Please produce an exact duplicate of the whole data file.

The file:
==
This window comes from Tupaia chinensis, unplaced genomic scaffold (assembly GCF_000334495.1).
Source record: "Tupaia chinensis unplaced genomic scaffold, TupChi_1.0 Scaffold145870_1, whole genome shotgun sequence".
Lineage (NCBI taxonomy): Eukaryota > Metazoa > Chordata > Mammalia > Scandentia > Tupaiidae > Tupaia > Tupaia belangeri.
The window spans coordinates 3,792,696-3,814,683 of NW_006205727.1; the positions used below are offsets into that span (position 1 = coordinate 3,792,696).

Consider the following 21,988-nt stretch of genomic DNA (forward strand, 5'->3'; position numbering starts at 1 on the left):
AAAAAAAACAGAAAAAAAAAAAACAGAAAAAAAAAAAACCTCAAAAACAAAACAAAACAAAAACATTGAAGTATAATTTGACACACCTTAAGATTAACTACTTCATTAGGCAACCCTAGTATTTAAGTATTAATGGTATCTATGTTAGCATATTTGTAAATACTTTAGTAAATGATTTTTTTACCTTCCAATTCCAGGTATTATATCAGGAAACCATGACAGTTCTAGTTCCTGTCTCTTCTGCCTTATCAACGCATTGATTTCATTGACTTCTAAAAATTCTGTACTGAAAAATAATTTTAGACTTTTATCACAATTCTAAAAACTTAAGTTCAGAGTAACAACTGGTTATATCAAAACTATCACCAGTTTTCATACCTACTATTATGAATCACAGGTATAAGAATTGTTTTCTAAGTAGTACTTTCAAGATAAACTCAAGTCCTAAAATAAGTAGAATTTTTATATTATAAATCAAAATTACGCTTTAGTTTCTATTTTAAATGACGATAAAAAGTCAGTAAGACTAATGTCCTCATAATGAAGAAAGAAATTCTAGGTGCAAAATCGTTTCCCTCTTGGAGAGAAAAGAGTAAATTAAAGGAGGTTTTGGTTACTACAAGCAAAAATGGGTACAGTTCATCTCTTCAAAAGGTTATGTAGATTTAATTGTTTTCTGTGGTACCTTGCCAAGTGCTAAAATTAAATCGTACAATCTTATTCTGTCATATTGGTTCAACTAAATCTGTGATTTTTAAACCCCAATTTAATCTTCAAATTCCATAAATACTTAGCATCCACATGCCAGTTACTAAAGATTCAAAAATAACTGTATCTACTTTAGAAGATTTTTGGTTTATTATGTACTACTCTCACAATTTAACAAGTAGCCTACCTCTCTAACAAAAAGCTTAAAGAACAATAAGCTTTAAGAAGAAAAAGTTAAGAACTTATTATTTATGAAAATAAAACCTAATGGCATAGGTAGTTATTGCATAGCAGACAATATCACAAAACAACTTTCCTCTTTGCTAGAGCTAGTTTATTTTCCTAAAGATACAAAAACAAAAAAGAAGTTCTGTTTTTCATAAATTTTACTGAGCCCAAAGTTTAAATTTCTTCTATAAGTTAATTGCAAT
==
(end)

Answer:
This window comes from Tupaia chinensis, unplaced genomic scaffold (assembly GCF_000334495.1).
Source record: "Tupaia chinensis unplaced genomic scaffold, TupChi_1.0 Scaffold145870_1, whole genome shotgun sequence".
Lineage (NCBI taxonomy): Eukaryota > Metazoa > Chordata > Mammalia > Scandentia > Tupaiidae > Tupaia > Tupaia belangeri.
The window spans coordinates 3,792,696-3,814,683 of NW_006205727.1; the positions used below are offsets into that span (position 1 = coordinate 3,792,696).

Consider the following 21,988-nt stretch of genomic DNA (forward strand, 5'->3'; position numbering starts at 1 on the left):
AAAAAAAACAGAAAAAAAAAAAACAGAAAAAAAAAAAACCTCAAAAACAAAACAAAACAAAAACATTGAAGTATAATTTGACACACCTTAAGATTAACTACTTCATTAGGCAACCCTAGTATTTAAGTATTAATGGTATCTATGTTAGCATATTTGTAAATACTTTAGTAAATGATTTTTTTACCTTCCAATTCCAGGTATTATATCAGGAAACCATGACAGTTCTAGTTCCTGTCTCTTCTGCCTTATCAACGCATTGATTTCATTGACTTCTAAAAATTCTGTACTGAAAAATAATTTTAGACTTTTATCACAATTCTAAAAACTTAAGTTCAGAGTAACAACTGGTTATATCAAAACTATCACCAGTTTTCATACCTACTATTATGAATCACAGGTATAAGAATTGTTTTCTAAGTAGTACTTTCAAGATAAACTCAAGTCCTAAAATAAGTAGAATTTTTATATTATAAATCAAAATTACGCTTTAGTTTCTATTTTAAATGACGATAAAAAGTCAGTAAGACTAATGTCCTCATAATGAAGAAAGAAATTCTAGGTGCAAAATCGTTTCCCTCTTGGAGAGAAAAGAGTAAATTAAAGGAGGTTTTGGTTACTACAAGCAAAAATGGGTACAGTTCATCTCTTCAAAAGGTTATGTAGATTTAATTGTTTTCTGTGGTACCTTGCCAAGTGCTAAAATTAAATCGTACAATCTTATTCTGTCATATTGGTTCAACTAAATCTGTGATTTTTAAACCCCAATTTAATCTTCAAATTCCATAAATACTTAGCATCCACATGCCAGTTACTAAAGATTCAAAAATAACTGTATCTACTTTAGAAGATTTTTGGTTTATTATGTACTACTCTCACAATTTAACAAGTAGCCTACCTCTCTAACAAAAAGCTTAAAGAACAATAAGCTTTAAGAAGAAAAAGTTAAGAACTTATTATTTATGAAAATAAAACCTAATGGCATAGGTAGTTATTGCATAGCAGACAATATCACAAAACAACTTTCCTCTTTGCTAGAGCTAGTTTATTTTCCTAAAGATACAAAAACAAAAAAGAAGTTCTGTTTTTCATAAATTTTACTGAGCCCAAAGTTTAAATTTCTTCTATAAGTTAATTGCAAT